With the job market showing some signs of improvement and the Fed beginning to take into account broader economic factors, it’s a good bet we’ll start to see interest rates rise in the near future.
ADP Employer Services reported that the economy added 201,000 jobs in March. That followed a 208,000-job gain in February. A separate report from the outplacement firm Challenger, Gray & Christmas showed that layoff announcements plunged 39% year-over-year in March to only 41,528.
Even with this stronger showing in the last two months, unemployment remains high, and the rest of the world is doing much better than the U.S. But clearly domestic labor demand is improving.
Fed officials are already talking tougher about interest rates, and we expect that trend will likely continue. After considering this latest labor market news, it’s undoubtedly time to position for a flatter yield curve. More specifically, we expect that short-term yields will rise more quickly than long-term yields as bond investors price in a more hawkish Fed.
When you hear talk of the yield curve, it refers to the chart of yields on Treasury obligations of varying maturities. As an investor, you certainly would expect better returns for the risk of having your money tied up for a longer time. So, usually, the yield curve shows higher returns for longer-term maturities. But, depending on the economy and the outlook for the future, the yield curve can shape quite differently.
A flat yield curve reflects a market where there is little difference between short and long term rates for bonds of similar credit quality. As the yield curve flattens, investors aren’t getting compensated for the added risk of holding a security for the longer term. For example, when the yield curve is flattening, the difference in yield between a 1-year and a 30-year bond is relatively small.
The yield curve shows the market’s expectations for future interest rates. So when the yield curve changes shape, it’s time for investors to re-evaluate their outlook on the economy. Remember, as interest rates increase, the price of a bond will decrease and its yield will increase.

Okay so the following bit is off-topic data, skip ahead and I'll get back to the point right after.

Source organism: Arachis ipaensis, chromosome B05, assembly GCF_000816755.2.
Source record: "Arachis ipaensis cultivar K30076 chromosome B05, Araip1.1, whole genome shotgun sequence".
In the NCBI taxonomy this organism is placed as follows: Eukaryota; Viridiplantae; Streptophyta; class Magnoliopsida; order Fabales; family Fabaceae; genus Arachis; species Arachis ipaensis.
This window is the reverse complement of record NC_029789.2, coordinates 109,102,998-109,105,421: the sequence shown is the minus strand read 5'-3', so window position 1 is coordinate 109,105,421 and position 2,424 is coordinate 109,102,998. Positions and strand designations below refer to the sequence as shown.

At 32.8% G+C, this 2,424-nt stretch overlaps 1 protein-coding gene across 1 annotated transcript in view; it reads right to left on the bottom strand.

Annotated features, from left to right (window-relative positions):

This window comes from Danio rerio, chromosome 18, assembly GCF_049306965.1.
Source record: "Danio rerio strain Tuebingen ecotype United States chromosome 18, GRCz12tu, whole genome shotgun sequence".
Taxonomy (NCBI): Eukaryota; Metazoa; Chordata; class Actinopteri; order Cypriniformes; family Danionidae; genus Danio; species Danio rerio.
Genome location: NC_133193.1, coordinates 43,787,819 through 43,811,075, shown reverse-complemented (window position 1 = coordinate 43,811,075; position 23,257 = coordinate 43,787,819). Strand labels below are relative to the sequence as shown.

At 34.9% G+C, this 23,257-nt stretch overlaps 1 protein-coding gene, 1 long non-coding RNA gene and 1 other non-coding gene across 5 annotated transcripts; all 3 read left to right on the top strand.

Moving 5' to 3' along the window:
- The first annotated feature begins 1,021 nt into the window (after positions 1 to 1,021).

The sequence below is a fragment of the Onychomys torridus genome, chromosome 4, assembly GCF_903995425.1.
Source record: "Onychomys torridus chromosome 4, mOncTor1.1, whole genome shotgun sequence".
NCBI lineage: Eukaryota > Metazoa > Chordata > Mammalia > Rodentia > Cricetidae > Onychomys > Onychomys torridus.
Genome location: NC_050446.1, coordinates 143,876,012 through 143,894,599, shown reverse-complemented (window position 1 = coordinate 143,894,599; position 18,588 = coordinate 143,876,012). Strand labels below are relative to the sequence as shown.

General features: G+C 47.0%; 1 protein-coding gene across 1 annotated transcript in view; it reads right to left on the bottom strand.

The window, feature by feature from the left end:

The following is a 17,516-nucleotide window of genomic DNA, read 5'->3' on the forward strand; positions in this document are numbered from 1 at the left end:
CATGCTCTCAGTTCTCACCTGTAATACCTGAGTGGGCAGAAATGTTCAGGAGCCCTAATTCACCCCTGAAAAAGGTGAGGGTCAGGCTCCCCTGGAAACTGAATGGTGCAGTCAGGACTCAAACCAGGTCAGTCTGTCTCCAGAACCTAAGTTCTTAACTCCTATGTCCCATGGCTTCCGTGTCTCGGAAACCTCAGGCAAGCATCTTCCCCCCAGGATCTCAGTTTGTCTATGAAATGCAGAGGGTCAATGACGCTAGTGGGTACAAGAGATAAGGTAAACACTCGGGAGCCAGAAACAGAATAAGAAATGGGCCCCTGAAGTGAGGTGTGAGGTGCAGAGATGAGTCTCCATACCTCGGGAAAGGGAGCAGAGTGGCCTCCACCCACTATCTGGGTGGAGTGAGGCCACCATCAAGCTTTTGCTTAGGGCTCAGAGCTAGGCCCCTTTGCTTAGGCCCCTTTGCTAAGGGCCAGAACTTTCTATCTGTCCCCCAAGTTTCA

A flat curve generally occurs when the market transitions. In this case, it seems that while a rise in short-term rates is anticipated, the rise is not expected to be echoed by longer-term rates.
There are Exchange Traded Notes (ETNs) designed to rise in value when the yield curve flattens. Now would be a good time to consider this type of investment.
Editor’s note: To receive Mike Larson’s regular updates with more in-depth advice and trading recommendations that will help you take advantage of current and expected interest rate moves, subscribe to Interest Rate Profits.
Money and Markets (MaM)is published by Weiss Research, Inc. and written by Martin D. Weiss along with Nilus Mattive, Claus Vogt, Ron Rowland, Michael Larson and Bryan Rich. To avoid conflicts of interest, Weiss Research and its staff do not hold positions in companies recommended in MaM, nor do we accept any compensation for such recommendations. The comments, graphs, forecasts, and indices published in MaMare based upon data whose accuracy is deemed reliable but not guaranteed. Performance returns cited are derived from our best estimates but must be considered hypothetical in as much as we do not track the actual prices investors pay or receive. Regular contributors and staff include Andrea Baumwald, John Burke, Marci Campbell, Selene Ceballo, Amber Dakar, Maryellen Murphy, Jennifer Newman-Amos, Adam Shafer, Julie Trudeau, Jill Umiker, Leslie Underwood and Michelle Zausnig.
This investment news is brought to you by Money and Markets. Money and Markets is a free daily investment newsletter from Martin D. Weiss and Weiss Research analysts offering the latest investing news and financial insights for the stock market, including tips and advice on investing in gold, energy and oil. Dr. Weiss is a leader in the fields of investing, interest rates, financial safety and economic forecasting. To view archives or subscribe, visit http://www.moneyandmarkets.com/.